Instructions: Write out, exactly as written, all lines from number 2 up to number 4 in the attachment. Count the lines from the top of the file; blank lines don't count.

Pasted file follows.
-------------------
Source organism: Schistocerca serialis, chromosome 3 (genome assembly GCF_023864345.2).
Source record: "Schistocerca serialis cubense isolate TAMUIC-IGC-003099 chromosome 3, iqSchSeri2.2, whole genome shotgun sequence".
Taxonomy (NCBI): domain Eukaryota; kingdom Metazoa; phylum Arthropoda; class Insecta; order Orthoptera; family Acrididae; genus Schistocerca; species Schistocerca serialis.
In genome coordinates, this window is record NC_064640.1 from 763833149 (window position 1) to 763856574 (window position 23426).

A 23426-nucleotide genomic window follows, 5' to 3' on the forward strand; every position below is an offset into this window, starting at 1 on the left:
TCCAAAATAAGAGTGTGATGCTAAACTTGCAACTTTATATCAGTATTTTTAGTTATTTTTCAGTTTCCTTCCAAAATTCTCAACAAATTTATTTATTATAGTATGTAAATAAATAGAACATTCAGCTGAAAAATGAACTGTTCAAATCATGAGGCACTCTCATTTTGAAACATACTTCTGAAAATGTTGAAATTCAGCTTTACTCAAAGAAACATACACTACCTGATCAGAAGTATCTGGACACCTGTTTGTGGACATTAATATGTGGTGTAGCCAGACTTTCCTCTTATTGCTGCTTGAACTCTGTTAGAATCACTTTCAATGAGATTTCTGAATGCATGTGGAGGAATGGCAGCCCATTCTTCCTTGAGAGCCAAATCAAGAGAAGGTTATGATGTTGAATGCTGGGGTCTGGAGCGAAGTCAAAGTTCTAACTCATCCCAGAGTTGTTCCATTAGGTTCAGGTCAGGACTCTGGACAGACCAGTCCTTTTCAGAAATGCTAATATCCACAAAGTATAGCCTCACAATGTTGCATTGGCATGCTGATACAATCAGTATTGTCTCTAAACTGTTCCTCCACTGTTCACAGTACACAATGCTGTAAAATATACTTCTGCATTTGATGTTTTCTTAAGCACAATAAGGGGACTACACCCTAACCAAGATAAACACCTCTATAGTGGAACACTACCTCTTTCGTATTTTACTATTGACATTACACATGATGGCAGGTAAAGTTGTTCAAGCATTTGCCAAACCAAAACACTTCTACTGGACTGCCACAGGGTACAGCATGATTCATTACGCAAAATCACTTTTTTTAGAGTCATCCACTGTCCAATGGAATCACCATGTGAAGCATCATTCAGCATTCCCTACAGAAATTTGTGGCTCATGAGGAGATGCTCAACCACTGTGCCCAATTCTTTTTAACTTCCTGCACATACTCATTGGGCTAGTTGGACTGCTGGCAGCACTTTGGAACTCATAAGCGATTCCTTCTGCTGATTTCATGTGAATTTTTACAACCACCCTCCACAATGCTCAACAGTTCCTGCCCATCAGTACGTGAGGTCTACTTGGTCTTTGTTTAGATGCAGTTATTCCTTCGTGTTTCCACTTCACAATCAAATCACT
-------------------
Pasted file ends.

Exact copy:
Source record: "Schistocerca serialis cubense isolate TAMUIC-IGC-003099 chromosome 3, iqSchSeri2.2, whole genome shotgun sequence".
Taxonomy (NCBI): domain Eukaryota; kingdom Metazoa; phylum Arthropoda; class Insecta; order Orthoptera; family Acrididae; genus Schistocerca; species Schistocerca serialis.
In genome coordinates, this window is record NC_064640.1 from 763833149 (window position 1) to 763856574 (window position 23426).